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Basner v. Bergdoll

Florida Court of Appeals, First District

October 23, 2019

Randy and Virginia Basner, Appellants,
v.
Brett Bergdoll, Jason Bergdoll, and Dara Bergdoll, Appellees.

         Not final until disposition of any timely and authorized motion under Fla. R. App. P. 9.330 or 9.331.

          On appeal from the Circuit Court for Levy County. Stanley H. Griffis, III, Judge.

          Benjamin E. Richard, William A. Bald, and Michael S. Pajcic of Pajcic & Pajcic, P.A., Jacksonville, for Appellants.

          Samuel B. Spinner and Hinda Klein of Conroy Simberg, Hollywood; Matthew Scarborough of Scarborough Attorneys at Law, Tampa, for Appellees.

          Osterhaus, J.

         Randy and Virginia Basner appeal the circuit court's order granting summary judgment for defendants/appellees Jason and Dara Bergdoll on an issue involving a disputed release of claims arising from a car accident. We reverse because there was no "meeting of the minds" between the parties on the agreement.

         I.

         In 2017, the Basners were involved in an automobile accident with a vehicle owned by Jason and Dara Bergdoll and driven by their son Brett. The Bergdolls' liability insurer began correspondence with the Basners that led to its tendering the limits of the Bergdolls' policy in exchange for releasing all three defendant/appellees from liability. The insurer mailed a draft release of all claims to the Basners for them to sign along with a $50, 000 settlement check. It instructed the Basners that each of the Bergdolls was an insured under the policy and should be released. The insurer also requested that the Basners notify them of any changes to the release prior to their revision and signature.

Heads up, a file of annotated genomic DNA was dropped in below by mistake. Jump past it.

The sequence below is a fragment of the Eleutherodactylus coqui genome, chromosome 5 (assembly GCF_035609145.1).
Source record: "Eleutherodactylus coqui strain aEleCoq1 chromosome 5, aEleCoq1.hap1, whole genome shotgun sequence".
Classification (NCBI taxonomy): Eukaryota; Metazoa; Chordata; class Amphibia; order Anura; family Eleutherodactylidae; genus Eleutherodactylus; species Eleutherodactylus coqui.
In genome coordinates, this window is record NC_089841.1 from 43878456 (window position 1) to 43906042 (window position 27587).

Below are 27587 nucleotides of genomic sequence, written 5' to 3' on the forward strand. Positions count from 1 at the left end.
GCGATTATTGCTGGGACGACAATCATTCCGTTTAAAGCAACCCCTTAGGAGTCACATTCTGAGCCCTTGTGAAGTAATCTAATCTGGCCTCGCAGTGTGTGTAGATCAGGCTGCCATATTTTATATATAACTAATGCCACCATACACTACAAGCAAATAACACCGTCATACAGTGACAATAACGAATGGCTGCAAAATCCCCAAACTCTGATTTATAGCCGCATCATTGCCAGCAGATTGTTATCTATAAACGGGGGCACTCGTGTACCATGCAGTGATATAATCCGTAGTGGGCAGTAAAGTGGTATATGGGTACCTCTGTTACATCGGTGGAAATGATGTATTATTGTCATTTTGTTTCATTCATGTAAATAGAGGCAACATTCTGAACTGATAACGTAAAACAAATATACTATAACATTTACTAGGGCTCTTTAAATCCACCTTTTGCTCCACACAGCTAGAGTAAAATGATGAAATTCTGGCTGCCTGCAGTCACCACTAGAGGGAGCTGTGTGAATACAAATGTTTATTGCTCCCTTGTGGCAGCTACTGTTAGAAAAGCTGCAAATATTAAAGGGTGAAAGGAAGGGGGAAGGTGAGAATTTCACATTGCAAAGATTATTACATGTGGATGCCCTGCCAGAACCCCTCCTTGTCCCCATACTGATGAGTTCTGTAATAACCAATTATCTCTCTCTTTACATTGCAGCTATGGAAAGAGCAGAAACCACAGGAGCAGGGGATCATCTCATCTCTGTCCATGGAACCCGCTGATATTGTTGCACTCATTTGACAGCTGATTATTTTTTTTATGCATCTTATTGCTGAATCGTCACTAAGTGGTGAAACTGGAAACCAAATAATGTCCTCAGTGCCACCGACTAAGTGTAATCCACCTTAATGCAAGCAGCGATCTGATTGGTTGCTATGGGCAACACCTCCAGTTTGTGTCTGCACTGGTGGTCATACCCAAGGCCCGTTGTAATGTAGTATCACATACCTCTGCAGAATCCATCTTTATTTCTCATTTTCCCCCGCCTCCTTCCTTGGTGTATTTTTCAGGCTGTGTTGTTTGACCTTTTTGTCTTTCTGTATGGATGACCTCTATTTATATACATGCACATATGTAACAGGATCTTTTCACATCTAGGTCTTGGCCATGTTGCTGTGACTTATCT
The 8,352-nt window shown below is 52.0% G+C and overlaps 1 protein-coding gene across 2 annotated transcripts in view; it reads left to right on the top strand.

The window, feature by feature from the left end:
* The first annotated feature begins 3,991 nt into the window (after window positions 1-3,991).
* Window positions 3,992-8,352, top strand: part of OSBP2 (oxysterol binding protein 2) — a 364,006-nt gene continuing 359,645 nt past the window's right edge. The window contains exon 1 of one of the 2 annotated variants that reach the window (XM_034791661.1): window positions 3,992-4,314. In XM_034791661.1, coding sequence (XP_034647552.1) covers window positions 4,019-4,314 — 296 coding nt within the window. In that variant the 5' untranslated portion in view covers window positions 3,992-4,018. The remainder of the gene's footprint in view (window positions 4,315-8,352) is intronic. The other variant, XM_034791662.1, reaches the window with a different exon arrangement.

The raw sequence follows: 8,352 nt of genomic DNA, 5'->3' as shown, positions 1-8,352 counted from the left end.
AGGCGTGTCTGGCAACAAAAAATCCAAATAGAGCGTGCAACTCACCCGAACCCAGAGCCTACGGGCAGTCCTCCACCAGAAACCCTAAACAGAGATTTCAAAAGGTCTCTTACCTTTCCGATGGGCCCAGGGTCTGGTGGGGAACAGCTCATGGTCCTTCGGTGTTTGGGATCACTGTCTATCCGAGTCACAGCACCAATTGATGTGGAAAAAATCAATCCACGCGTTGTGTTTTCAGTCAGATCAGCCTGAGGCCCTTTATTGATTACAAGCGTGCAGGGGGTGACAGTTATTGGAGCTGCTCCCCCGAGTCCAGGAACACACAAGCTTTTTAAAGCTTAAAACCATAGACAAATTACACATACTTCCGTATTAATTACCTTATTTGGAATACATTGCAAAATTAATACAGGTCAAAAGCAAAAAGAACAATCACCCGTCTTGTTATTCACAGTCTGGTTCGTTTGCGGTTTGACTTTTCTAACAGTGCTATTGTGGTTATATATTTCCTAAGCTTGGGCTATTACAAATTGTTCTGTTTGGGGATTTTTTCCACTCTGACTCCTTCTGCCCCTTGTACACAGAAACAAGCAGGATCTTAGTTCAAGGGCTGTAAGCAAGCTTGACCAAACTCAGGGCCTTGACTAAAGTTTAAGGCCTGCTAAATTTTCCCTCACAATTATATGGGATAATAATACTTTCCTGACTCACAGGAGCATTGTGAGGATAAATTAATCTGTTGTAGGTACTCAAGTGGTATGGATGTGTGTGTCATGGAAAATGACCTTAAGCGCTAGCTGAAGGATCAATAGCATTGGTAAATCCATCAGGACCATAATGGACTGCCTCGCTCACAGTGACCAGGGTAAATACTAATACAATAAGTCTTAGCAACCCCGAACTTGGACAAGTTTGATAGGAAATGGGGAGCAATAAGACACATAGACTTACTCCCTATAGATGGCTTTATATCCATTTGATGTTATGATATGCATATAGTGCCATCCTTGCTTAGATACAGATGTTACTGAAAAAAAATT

The Basners did not follow these instructions. Rather, they scratched out the driver-son's name throughout the draft release, initialed each revision, signed and notarized the revised draft release, returned it to the insurer, and held onto the check (without cashing it). The Basners also attached a handwritten question to the document asking: "Do we have to release the driver?"

         After sending the revised draft release back to the insurer, the Basners did not hear back. A couple months later, a new attorney for the Basners sent a letter to the Bergdolls' insurer returning the check and notifying it that the Basners would be proceeding with the litigation against all of the defendants. The insurer responded that the Basners had already released the parent-defendants and so would be sending the check back to them.

         A dispute over the release ensued. The Bergdolls moved for summary judgment on the basis that the Basners released the two parent-defendants from all claims arising out of the accident. The Basners filed a cross-motion for partial summary judgment arguing that no settlement agreement existed because there was never "a meeting of the minds concerning the essential terms and there was never an offer and acceptance of the same terms." The trial court ultimately found the release to have been effective and granted summary judgment for the parent-defendants. It also denied the Basners' cross-motion. The Basners filed a timely appeal.

         II.

         The Basners argue on appeal that the trial court wrongly bound them to the terms of a draft release that the parties never agreed to below.

         The "[i]nterpretation of settlement agreements is governed by contract law, and whether an agreement constitutes a valid contract is a matter of law subject to de novo review." Munroe v. U.S. Food Serv., 985 So.2d 654, 655 (Fla. 1st DCA 2008). "Summary judgment is proper only if (1) no genuine issue of material fact exists, viewing every possible inference in favor of the party against whom summary judgment has been entered, and (2) the moving party is entitled to a judgment as a ...


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